# Is the diagonal of the unit square truly irrational? [closed]

I think the length of the diagonal of the unit square cannot be in the same class as transcendentals such as pi. I can make the length of the diagonal equal to exactly 2, for example, if I make the length of its sides equal to sqrt(2).

Further proof: A circle should be viewed as polygon with infinite number of sides. I can reduce those numbers of sides to 4 for a square and look at the diagonal like a proto-"diameter", then the square's diagonal cannot be a irrational, because this proto-diameter of the square cannot bear the same irrational and transcendental relationship as the diameter to a circle without violating the geometrical perfection of a circle.

What should be said about it then? The diagonal would be put into a new category of unknowable, rational numbers. It is unknowable because the relationship between diagonal and the length of its sides must retain indeterminate regardless of scale, yet non-transcendental because of the relationship noted above in reference to circles.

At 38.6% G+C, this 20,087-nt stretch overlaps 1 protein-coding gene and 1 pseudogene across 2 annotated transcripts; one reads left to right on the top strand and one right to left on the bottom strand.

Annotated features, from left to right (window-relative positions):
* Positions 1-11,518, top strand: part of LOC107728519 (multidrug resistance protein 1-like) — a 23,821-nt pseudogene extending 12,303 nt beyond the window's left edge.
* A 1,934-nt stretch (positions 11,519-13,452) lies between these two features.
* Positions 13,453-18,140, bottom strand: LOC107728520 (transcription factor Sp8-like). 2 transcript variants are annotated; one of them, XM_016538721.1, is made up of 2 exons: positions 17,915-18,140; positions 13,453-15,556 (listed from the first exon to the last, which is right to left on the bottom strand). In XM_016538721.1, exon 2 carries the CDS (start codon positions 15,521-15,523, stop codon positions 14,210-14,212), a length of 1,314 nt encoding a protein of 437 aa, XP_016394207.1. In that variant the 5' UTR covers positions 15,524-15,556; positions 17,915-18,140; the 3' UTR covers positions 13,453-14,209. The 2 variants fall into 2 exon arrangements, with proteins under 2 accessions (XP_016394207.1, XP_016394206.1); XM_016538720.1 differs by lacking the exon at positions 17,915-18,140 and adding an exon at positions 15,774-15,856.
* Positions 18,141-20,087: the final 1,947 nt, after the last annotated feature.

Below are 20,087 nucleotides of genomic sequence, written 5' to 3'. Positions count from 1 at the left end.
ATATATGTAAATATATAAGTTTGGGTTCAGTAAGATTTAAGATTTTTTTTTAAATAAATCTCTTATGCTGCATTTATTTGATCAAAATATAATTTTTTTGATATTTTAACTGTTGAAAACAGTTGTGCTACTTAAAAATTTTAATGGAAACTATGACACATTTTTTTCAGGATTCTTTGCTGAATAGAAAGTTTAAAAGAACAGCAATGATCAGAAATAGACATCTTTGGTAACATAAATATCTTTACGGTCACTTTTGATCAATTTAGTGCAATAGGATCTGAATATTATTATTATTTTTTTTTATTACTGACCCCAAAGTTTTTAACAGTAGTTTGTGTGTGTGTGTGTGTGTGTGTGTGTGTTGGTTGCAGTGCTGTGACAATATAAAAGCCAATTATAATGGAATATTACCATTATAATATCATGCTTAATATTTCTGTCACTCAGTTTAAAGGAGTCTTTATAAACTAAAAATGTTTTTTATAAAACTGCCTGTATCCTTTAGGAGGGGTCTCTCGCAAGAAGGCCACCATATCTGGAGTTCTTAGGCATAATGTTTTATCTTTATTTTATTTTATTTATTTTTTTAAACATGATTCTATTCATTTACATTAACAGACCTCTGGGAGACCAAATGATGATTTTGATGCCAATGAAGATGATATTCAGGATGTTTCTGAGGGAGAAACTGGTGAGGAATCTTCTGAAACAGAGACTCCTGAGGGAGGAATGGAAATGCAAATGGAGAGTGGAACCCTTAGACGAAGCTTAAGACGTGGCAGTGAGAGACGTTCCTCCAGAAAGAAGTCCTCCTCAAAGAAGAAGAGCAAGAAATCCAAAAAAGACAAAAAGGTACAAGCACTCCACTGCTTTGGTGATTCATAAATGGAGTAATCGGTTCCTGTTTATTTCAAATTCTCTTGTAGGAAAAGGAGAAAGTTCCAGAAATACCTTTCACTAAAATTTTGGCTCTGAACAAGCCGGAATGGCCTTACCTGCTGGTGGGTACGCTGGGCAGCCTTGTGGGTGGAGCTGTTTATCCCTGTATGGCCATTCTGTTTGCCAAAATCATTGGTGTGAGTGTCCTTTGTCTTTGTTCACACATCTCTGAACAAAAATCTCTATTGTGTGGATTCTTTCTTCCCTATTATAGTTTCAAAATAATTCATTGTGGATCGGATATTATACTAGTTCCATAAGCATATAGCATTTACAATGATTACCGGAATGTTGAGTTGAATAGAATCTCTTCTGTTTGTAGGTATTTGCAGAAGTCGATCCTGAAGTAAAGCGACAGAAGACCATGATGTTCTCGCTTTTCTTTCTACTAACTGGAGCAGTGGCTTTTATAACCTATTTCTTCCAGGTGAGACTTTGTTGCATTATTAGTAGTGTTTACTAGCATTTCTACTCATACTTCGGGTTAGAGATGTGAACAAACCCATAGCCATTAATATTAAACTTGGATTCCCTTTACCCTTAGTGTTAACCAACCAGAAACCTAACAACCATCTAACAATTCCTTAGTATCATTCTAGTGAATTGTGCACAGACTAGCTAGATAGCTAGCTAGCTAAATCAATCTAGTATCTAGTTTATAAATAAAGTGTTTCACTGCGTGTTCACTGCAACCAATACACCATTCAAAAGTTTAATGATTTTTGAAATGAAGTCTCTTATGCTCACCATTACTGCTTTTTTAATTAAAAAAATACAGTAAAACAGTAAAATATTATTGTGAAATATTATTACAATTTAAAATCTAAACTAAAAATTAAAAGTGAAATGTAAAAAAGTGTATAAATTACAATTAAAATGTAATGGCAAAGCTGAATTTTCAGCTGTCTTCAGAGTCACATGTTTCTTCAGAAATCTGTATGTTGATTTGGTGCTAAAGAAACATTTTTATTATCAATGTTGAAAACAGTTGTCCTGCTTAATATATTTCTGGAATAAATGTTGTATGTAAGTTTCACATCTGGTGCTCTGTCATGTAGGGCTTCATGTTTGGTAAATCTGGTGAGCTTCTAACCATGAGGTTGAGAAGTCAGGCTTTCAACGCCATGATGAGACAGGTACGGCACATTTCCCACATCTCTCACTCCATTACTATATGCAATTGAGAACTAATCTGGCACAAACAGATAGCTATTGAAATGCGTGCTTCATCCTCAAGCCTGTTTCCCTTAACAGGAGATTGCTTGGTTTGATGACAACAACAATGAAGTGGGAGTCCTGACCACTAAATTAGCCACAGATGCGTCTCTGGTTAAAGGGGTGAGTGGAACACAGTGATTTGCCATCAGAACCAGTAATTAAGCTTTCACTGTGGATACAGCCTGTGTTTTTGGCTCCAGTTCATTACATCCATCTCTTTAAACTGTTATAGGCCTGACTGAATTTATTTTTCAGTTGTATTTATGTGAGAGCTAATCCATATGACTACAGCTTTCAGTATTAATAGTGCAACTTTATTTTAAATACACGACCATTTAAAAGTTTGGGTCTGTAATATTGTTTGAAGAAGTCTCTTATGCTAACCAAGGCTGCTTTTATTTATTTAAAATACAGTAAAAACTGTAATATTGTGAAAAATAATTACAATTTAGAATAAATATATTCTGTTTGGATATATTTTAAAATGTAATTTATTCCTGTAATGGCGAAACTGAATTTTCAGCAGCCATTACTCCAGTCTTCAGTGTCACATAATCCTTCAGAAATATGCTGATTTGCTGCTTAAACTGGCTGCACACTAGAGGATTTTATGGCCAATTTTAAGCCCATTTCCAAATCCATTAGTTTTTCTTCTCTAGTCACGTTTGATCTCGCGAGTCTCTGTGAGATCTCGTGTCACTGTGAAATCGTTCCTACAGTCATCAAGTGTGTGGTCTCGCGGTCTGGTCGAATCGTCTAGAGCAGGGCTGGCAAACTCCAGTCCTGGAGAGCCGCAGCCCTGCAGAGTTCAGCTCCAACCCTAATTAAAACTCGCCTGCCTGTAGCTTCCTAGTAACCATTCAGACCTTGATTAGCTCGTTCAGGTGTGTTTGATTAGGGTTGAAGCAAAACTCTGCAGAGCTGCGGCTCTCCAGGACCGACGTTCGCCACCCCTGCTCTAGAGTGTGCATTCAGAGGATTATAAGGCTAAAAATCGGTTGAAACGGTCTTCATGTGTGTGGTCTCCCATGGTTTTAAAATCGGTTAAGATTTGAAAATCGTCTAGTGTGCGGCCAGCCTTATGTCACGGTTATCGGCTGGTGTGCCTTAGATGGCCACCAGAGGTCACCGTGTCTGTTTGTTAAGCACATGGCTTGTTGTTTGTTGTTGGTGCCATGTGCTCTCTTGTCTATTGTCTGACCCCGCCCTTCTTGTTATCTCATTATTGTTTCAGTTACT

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## closed as not a real question by Asaf Karagila, Lord_Farin, Austin Mohr, Pedro Tamaroff, nullUserJun 5 '13 at 19:48

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Square root of 2 is indeed irrational. –  Sujaan Kunalan Jun 5 '13 at 19:47
"...a circle is defined as an infinitely-sided polygon, and therefore uncountable, a unit square is not." makes no sense. –  Pedro Tamaroff Jun 5 '13 at 19:50
A circle is the set of all points in the plane that are a certain fixed from a certain other point. The fixed distance is called the "radius" of the circle and the other point is called the "center" of the circle. –  MJD Jun 5 '13 at 20:08
That again makes no sense at all. –  Pedro Tamaroff Jun 6 '13 at 17:14

@MarkJ - Try disproving this elementary proof: $\sqrt{2} = \frac{m}{n}$, where $m$ and $n$ are the smallest possible. Then $2n^2 = m^2$ so $m$ must be even and $m = 2r$ for some integer $r$. Then $2n^2 = 4r^2$ and $n^2 = 2r^2$ implies $n$ is also even and $n = 2s$ for some integer $s$. So $\frac{m}{n} = \frac{2r}{2s} = \frac{r}{s}$ which is a contradiction since the initial fraction was the smallest. –  Legendre Jun 7 '13 at 14:06